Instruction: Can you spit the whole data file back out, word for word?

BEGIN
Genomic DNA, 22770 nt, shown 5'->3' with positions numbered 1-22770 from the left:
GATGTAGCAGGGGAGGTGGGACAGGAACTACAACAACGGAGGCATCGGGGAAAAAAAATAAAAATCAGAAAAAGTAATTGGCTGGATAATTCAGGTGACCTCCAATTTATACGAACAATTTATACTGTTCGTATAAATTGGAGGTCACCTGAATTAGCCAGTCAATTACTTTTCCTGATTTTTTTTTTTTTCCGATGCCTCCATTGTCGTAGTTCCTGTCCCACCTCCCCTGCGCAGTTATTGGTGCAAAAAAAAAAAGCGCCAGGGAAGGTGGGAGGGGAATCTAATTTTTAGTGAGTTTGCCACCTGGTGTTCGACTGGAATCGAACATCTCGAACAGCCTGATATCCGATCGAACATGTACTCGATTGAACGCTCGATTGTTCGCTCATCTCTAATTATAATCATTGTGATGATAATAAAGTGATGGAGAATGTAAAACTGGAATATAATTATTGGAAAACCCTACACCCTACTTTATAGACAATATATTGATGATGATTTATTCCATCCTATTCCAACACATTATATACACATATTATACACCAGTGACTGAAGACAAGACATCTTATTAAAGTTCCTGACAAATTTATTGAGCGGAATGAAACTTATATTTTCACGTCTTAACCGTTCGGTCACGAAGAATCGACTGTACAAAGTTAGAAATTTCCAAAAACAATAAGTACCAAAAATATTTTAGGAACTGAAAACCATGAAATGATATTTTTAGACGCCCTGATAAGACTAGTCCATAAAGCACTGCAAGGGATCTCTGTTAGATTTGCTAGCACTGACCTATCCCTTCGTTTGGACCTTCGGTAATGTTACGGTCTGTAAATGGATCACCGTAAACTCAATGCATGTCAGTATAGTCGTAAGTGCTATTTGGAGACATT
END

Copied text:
Genomic DNA, 22770 nt, shown 5'->3' with positions numbered 1-22770 from the left:
GATGTAGCAGGGGAGGTGGGACAGGAACTACAACAACGGAGGCATCGGGGAAAAAAAATAAAAATCAGAAAAAGTAATTGGCTGGATAATTCAGGTGACCTCCAATTTATACGAACAATTTATACTGTTCGTATAAATTGGAGGTCACCTGAATTAGCCAGTCAATTACTTTTCCTGATTTTTTTTTTTTTCCGATGCCTCCATTGTCGTAGTTCCTGTCCCACCTCCCCTGCGCAGTTATTGGTGCAAAAAAAAAAAGCGCCAGGGAAGGTGGGAGGGGAATCTAATTTTTAGTGAGTTTGCCACCTGGTGTTCGACTGGAATCGAACATCTCGAACAGCCTGATATCCGATCGAACATGTACTCGATTGAACGCTCGATTGTTCGCTCATCTCTAATTATAATCATTGTGATGATAATAAAGTGATGGAGAATGTAAAACTGGAATATAATTATTGGAAAACCCTACACCCTACTTTATAGACAATATATTGATGATGATTTATTCCATCCTATTCCAACACATTATATACACATATTATACACCAGTGACTGAAGACAAGACATCTTATTAAAGTTCCTGACAAATTTATTGAGCGGAATGAAACTTATATTTTCACGTCTTAACCGTTCGGTCACGAAGAATCGACTGTACAAAGTTAGAAATTTCCAAAAACAATAAGTACCAAAAATATTTTAGGAACTGAAAACCATGAAATGATATTTTTAGACGCCCTGATAAGACTAGTCCATAAAGCACTGCAAGGGATCTCTGTTAGATTTGCTAGCACTGACCTATCCCTTCGTTTGGACCTTCGGTAATGTTACGGTCTGTAAATGGATCACCGTAAACTCAATGCATGTCAGTATAGTCGTAAGTGCTATTTGGAGACATT